LAUSANNE: Gafur Rakhimov stepped down as head of the AIBA, world amateur boxing’s governing body, on Friday amid a spat with the International Olympic Committee that could see the sport kicked out of the 2020 Tokyo Games.
The Uzbek businessman has been engulfed in controversy since he was elected in November because the US Treasury Department has linked him to “transnational criminal organisations”, a charge he vehemently denies.
Rakhimov said that under his leadership “the work done this last year has revitalised and energised AIBA and boxing”.
“However, despite these efforts, there have been many discussions these last few months about the future of Olympic boxing. A lot of that was mainly focused on politics and not sport.
“While I had truly hoped and believed that sport and politics could be separated, and that the good work and positive changes being infused into AIBA would be recognised, the politically-based discussions have put into question the progress being made throughout the AIBA organisation.”
Boxing’s inclusion in the Tokyo Olympics depends on the outcome of an investigation into AIBA by the International Olympic Committee, which has presented the body with a list of 41 questions via audit firm Deloitte, who will then report back to the Olympic body.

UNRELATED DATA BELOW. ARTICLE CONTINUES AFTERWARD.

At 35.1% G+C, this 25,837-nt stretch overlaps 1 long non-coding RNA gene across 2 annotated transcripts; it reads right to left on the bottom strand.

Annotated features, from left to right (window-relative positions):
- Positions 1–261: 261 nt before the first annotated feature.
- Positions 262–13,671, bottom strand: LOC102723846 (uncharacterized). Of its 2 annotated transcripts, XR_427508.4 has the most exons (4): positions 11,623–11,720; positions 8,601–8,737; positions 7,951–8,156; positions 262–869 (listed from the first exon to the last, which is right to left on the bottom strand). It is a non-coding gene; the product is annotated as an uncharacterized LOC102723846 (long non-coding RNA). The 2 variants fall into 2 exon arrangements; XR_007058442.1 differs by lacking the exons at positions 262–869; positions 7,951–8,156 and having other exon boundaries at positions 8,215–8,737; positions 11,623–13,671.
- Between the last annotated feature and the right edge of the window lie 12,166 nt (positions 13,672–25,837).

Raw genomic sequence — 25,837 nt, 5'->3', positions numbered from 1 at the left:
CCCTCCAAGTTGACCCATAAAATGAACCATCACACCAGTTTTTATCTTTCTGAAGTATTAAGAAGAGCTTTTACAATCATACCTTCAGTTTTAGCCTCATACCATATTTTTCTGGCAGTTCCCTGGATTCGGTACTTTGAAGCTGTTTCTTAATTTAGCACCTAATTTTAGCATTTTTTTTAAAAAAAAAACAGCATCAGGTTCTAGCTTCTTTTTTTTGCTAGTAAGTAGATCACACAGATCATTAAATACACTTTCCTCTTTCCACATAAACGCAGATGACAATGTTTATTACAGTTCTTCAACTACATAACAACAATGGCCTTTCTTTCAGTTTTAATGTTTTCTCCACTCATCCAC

Upon announcing the investigation the IOC suspended qualifying for the 2020 boxing tournament — making it the only sport not to have its qualifiers approved — and warned that it could be stripped of the right to run the competition.
Relations between the IOC and AIBA were hit hard at the 2016 Rio Olympics when 36 officials and referees were suspended amid allegations of bout fixing.
Rakhimov protested his innocence on Friday, saying the allegations against him were motivated by political battles in Uzbekistan.
“Once again, as I have stated before on numerous occasions, I attest and confirm that the allegations against me were fabricated and based on politically motivated lies; I trust that the truth will prevail,” Rakhimov said in his resignation statement.
“Nevertheless, I have always said that I would never put myself above boxing, and as president, I have a duty to do everything in my power to serve our sport and our athletes.
“Therefore, given the current situation, I have informed the AIBA committee of my intent to step aside as AIBA president.
“I am convinced that all the good initiatives that have been implemented this last year will serve as a foundation that will continue to strengthen our sport in the future.”
Published in Dawn, March 23rd, 2019